Valeska took the subway down-town, reaching the barber shop just in time to see, through the basement windows, an orange-haired girl putting on her hat behind a screen in the corner. She nodded to the men at the chairs as she passed and came slowly up the steps to the street, still fingering the terrific pompadour that jutted from her forehead. She walked slowly down Broadway, glancing at her watch once, and loitering occasionally at shop-windows. It was evident that she was a bit too early for some appointment. At the corner of Fulton Street she stopped and waited.
It was a long time before a man, smoking a cigar, came up to her and stopped without lifting his hat. Then he took the girl's arm familiarly, and the two walked to the subway entrance again, descended, and took a Brooklyn train, and got off at the Borough station.
Valeska had meanwhile not only kept on their track, but had secured a seat where she could watch them at close range. The man looked like a political heeler, a barkeeper, or a sport. He might indeed have been all three. The two seemed very friendly; the girl's strident laugh sounded more than once through the car. In Brooklyn they went to a flashy restaurant that was generally frequented by the sporting element. The man ordered dinner and wine. As the meal proceeded, the manicure's laugh grew louder, and she became more familiar. It was not a pleasant sight.
From here the two came out upon the electric-lighted sidewalk, debated for a while at the curb, then got into a street-car. At Waverley Avenue they got out and walked up to number 1321. Here, rather to Valeska's surprise, the girl left the man abruptly, ran up the steps, took out a key, and entered. The man walked slowly back, boarded a car, and rode downtown.
Valeska followed him. She got out with him at Preston Street, and from here her task was more difficult. Keeping at a safe distance, however, she saw him stop at a two-story wooden house. At that moment a man, approaching from the other direction with two dogs held in leash, met him. The two entered the house together, and Valeska approached and reconnoitered. As she passed, she heard the dogs barking, and mingled with the noise was the sound of whining, as of animals in pain. The lower windows were dark; but the three above, on the second floor, were lighted. Creeping softly up the steps, Valeska laid her ear to the keyhole and listened. There was a low but distinct sound, a rumbling as of wheels turning, wheels with a heavy load, as if some machine were being laboriously worked.
Two days passed, and each night Valeska took up the scent, following the manicure girl across to Brooklyn as before. Both times, however, the girl was alone. The first night she dined alone at a little dairy near the Borough station and went to a vaudeville show afterward. The second night she went directly home. The next day was Saturday.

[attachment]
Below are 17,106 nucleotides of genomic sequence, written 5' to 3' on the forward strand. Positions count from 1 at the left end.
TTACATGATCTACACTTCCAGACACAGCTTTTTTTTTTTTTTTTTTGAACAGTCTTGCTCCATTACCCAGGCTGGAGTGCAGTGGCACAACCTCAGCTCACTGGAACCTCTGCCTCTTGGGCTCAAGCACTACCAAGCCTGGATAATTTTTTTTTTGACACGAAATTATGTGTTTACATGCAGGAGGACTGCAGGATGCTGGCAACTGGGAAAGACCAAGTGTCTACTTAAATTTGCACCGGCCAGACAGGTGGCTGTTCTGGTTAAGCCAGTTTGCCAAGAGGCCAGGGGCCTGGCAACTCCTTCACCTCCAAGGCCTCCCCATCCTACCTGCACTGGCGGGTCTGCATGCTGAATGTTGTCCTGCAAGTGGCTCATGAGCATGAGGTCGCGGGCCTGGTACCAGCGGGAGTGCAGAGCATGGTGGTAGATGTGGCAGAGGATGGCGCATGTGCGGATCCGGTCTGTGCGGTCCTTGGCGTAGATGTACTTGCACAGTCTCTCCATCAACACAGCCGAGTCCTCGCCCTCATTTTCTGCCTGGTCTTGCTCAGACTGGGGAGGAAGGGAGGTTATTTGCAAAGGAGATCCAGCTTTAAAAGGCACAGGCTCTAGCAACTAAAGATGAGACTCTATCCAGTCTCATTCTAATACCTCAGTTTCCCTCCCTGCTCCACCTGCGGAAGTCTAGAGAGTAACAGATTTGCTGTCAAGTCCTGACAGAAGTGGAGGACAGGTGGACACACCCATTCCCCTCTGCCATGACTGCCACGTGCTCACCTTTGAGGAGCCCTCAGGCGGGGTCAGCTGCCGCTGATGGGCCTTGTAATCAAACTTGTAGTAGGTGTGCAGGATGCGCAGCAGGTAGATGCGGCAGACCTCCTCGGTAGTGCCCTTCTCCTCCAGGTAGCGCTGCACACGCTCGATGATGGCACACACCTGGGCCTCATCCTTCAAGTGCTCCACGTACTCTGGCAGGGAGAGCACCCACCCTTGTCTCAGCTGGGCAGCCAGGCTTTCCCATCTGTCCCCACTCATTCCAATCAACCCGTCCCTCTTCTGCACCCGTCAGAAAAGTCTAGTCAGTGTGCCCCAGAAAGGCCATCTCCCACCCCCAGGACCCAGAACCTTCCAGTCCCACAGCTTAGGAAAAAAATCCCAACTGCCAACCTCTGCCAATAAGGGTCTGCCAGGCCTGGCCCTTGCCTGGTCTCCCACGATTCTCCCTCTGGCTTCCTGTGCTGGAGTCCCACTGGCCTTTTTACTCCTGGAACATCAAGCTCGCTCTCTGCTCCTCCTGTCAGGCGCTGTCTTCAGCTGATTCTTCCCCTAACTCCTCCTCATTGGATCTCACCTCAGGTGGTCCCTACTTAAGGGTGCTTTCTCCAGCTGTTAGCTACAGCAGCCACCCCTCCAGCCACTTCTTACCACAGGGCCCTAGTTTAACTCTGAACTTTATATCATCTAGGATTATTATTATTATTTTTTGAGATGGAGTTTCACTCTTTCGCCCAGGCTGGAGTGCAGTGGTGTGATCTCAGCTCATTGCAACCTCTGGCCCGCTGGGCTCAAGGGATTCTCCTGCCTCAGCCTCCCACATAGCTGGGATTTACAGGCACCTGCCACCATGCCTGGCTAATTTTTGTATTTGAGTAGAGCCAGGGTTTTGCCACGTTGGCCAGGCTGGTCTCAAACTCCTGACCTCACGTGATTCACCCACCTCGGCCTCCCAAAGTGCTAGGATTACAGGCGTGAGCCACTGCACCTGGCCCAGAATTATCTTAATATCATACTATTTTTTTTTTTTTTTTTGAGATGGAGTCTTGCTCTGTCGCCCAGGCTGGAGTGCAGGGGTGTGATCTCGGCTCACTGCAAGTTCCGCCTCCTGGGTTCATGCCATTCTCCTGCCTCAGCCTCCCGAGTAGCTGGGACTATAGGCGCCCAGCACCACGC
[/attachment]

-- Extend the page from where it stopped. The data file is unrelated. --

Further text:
"We seem to have got nothing yet," she said to Astro that morning. "I confess I'm discouraged. If that man I saw is the go-between he covers his tracks well. If he hands her any drug or money it is impossible for us to detect it. If we could only get into that house on Preston Street!"
"That's impossible," said Astro; "it's too well guarded. I've been over there to see it. I was lookingfor a house to rent, you know, and found out enough to arouse my suspicions. The neighbors are gossiping about the place already. Dogs go in; but don't come out. There are moans and howls all night long, and it's getting to be a scandal. But to-day I hope to find out something definite about the relations that exist between Tulliver and that girl. McGraw has agreed to tip me off when Tulliver goes to the shop, and I think I can get a chance to watch the two together." Nothing had been heard from Mrs. Tulliver in the meantime. To Valeska's mind that in itself was suspicious. Astro's story when he returned did not relieve her mind.
"I got in after Tulliver," he said, "and was shaved, just managing to miss my turn with the manicure lady. Tulliver had his nails polished, as usual. She brightened up considerably at sight of him. It seemed to me that she was excited. He talked and laughed a little with her; but not enough to prove any great intimacy. She was undoubtedly nervous, however. Once she went behind the screen and did something, I don't know what. But she had ample opportunity to convey a secret message to him without arousing the least suspicion. I confess I'm worried about him."
With this, Valeska had to be content for the time, and she heard no more till Monday morning. Then, upon her arrival at the studio, Astro met her with a black face."Tulliver is down again!" he said immediately. "Mrs. Tulliver telephoned yesterday at ten o'clock in the morning, while her husband was asleep. He abso
She had ample opportunity to convey a secret message to him.
Valeska lost no time in obeying him. Astro threw himself on the divan, refused all comers, and gave himself up to a struggle with his problem. Something in his memory balked. He was usually wonderfully in control of it, and the refusal tantalized him.